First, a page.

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By Brad Cook | September 23, 2009

My first exposure to “Wallace & Gromit” was sometime in the mid-to-late 1990s, when I stumbled across “A Close Shave” on my local PBS station. As a fan of most things British, I was immediately drawn into Nick Park’s odd little world, and my appreciation only grew over the subsequent years. While I have no desire to own every licensed “Wallace & Gromit” doohickey ever produced, like the guy profiled in the featurette on the “Grand Day Out” disc, I’m happy to have this set for my DVD collection.

The four discs in “The Complete Collection” cover all of the duo’s short films: “A Grand Day Out” (1989), “The Wrong Trousers” (1993), “A Close Shave” (1995), and “A Matter of Loaf and Death” (2008). The latest one continues the duo’s madcap adventures as they find themselves in the midst of running their latest business venture, a bakery. When a dozen bakers wind up dead over the course of a year, Wallace winds up next on the list, unless Gromit can save him in time. Poor Wallace also struggles with another bout of unrequited love. The guy can’t catch a break, but at least his dog remains loyal.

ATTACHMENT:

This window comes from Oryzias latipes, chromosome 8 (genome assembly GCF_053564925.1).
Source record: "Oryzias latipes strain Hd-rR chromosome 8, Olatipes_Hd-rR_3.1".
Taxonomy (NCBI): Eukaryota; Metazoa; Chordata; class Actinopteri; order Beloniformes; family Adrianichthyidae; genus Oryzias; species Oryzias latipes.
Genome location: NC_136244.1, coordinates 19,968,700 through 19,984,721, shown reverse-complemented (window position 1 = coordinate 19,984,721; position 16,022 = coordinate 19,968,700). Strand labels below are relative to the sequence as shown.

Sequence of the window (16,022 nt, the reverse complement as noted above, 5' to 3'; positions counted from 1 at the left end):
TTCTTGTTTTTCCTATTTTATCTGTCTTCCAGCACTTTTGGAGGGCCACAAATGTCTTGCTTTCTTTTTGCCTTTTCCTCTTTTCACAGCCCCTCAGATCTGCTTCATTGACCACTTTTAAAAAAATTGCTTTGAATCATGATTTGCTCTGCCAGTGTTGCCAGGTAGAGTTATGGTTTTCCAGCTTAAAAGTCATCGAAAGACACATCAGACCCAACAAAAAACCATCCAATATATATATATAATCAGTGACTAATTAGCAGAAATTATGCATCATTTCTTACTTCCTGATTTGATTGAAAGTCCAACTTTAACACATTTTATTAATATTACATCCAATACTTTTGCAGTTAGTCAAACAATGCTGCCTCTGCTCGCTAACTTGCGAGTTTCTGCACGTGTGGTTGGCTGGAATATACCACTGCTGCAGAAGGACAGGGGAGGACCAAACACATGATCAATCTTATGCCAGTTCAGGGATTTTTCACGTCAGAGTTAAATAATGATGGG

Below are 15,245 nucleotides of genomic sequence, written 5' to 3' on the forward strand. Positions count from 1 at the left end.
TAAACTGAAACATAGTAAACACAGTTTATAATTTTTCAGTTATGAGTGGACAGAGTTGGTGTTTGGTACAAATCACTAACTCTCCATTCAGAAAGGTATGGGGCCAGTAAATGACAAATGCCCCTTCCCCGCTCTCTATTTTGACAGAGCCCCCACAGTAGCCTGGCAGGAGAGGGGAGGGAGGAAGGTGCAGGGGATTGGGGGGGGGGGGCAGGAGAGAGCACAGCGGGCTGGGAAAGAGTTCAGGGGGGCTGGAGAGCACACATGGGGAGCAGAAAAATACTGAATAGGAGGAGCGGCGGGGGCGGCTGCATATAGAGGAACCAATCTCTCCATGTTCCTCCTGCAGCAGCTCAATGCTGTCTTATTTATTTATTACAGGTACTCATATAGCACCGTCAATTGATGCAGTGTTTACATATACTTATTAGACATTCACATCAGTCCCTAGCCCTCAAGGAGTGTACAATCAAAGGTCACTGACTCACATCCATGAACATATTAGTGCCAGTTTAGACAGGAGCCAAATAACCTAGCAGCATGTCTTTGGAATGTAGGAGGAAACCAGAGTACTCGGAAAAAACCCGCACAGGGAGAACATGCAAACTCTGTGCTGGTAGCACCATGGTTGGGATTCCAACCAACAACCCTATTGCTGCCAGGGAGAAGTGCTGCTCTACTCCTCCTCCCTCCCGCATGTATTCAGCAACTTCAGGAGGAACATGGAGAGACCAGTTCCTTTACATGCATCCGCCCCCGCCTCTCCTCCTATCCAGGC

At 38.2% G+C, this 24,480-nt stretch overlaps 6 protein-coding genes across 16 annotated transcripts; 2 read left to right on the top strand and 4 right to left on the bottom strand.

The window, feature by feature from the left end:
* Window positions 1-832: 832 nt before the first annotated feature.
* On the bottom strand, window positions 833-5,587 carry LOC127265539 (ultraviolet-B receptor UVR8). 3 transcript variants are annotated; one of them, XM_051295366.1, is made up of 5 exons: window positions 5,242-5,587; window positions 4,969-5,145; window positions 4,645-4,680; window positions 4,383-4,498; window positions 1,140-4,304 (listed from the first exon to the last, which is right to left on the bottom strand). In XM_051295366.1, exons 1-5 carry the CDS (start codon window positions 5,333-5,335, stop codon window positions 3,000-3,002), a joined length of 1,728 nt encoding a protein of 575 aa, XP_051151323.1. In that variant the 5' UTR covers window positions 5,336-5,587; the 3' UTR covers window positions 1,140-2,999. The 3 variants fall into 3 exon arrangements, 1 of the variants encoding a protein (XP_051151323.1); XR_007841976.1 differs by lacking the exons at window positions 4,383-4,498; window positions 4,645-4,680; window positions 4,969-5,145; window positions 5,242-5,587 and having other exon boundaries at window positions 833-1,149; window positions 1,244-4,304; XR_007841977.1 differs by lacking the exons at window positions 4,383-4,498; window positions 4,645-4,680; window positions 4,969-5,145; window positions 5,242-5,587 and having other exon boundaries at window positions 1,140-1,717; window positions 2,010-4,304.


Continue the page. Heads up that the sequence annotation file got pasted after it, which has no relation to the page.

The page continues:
It’s hard for me to say which of the four is my favorite. All of them feature strong storytelling, and watching them in order really highlights Park and company’s artistic and technical evolution. It’s not a surprise the feature-length “Curse of the Were-Rabbit” (not included in this collection) was such a strong movie, given the three 30-minute films and 10 shorts that predated it. Those 10 shorts – known as “Cracking Contraptions” and featuring various Wallace inventions gone awry – are also found spread across these four discs, along with a quartet of making-of featurettes, informative audio commentaries with Park and others at Aardman, and a demo for the “Wallace & Gromit’s Grand Adventures” game. An episode from the “Shaun the Sheep” spin-off series is also included.

“A Matter of Loaf and Death” is also available as a standalone disc that’s identical to the one in “The Complete Collection,” so there’s no need to double-dip.

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